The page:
The number of NHS workers who face violence and abuse from patients and their relatives has fallen, according to new statistics from the Healthcare Commission.
Out of 209,000 respondents to the annual NHS staff survey, 28% said they had experienced either violence or abuse in the previous 12 months, compared with 31% in 2004 and 32% in 2003.
But the commission said it was too early to say whether the trend would carry on and urged NHS trusts to continue their efforts to tackle the problem.
The survey highlighted low numbers of staff reporting incidents of violence and abuse. Only half of those experiencing harassment, bullying or abuse reported it and only two-thirds (67%) of those experiencing a physical attack.
Only half of those questioned agreed that their employer would take effective action if staff were physically attacked. Only one in four reported that they had training in preventing and handling aggression from others in the past 12 months.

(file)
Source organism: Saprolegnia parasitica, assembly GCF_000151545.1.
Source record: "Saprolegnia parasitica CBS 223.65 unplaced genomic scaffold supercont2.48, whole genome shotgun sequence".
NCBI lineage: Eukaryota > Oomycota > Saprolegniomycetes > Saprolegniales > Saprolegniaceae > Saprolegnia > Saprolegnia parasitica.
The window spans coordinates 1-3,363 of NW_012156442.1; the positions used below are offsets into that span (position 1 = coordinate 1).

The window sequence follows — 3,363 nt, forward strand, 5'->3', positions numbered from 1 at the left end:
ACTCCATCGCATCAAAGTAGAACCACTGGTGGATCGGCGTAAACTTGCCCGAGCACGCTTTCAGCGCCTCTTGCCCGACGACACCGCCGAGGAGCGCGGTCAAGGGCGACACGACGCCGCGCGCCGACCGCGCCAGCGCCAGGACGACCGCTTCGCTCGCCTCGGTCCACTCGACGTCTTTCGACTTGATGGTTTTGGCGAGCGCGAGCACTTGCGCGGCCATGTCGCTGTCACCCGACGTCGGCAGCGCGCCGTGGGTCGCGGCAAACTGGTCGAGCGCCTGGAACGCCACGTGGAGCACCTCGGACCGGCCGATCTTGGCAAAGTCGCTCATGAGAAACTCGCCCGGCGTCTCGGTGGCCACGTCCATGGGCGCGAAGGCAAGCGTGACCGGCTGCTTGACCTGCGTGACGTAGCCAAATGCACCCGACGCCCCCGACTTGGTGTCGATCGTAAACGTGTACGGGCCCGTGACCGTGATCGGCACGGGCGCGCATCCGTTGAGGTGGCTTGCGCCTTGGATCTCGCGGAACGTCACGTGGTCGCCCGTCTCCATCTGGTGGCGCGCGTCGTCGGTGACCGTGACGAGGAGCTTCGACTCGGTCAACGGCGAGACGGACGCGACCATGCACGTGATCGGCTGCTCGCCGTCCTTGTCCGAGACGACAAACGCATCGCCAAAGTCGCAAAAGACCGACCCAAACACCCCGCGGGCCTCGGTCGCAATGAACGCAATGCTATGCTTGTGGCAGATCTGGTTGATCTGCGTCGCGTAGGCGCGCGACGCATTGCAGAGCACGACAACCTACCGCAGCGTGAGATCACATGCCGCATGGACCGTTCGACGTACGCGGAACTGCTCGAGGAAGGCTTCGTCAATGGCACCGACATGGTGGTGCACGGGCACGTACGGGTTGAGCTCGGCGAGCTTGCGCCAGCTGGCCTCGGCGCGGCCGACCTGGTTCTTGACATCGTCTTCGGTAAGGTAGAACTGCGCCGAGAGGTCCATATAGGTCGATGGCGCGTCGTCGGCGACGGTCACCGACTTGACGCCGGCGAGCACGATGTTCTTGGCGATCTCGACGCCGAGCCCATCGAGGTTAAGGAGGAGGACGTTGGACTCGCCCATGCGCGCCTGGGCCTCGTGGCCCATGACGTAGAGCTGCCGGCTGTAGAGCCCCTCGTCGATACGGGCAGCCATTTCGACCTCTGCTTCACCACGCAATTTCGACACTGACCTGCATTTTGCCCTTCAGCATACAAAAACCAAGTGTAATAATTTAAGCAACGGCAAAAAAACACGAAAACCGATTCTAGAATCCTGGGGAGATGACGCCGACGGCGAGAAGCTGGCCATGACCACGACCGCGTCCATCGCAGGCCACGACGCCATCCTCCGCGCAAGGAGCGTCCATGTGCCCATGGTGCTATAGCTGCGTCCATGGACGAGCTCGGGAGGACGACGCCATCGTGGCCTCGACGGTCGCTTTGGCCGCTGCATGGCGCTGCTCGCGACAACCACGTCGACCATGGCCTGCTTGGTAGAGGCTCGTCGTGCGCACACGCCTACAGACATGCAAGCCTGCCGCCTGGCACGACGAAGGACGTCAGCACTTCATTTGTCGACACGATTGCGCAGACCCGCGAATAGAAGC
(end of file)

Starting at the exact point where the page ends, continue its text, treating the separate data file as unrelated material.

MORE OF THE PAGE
Anna Walker, commission chief executive, said the figures showed that more needed to be done to combat violence against NHS staff.
“NHS trusts must continue to work hard in addressing this very concerning issue to ensure that this positive start becomes a sustained trend,” she said.
Steve Barnett, director of NHS Employers – the body responsible for workforce conditions in the NHS – said the survey showed that more needed to be done in all areas.
“In particular, the Healthcare Commission highlights the figures relating to bullying and harassment in the workplace as an area for improvement,” he said. “This will be a priority for NHS Employers over the coming year.”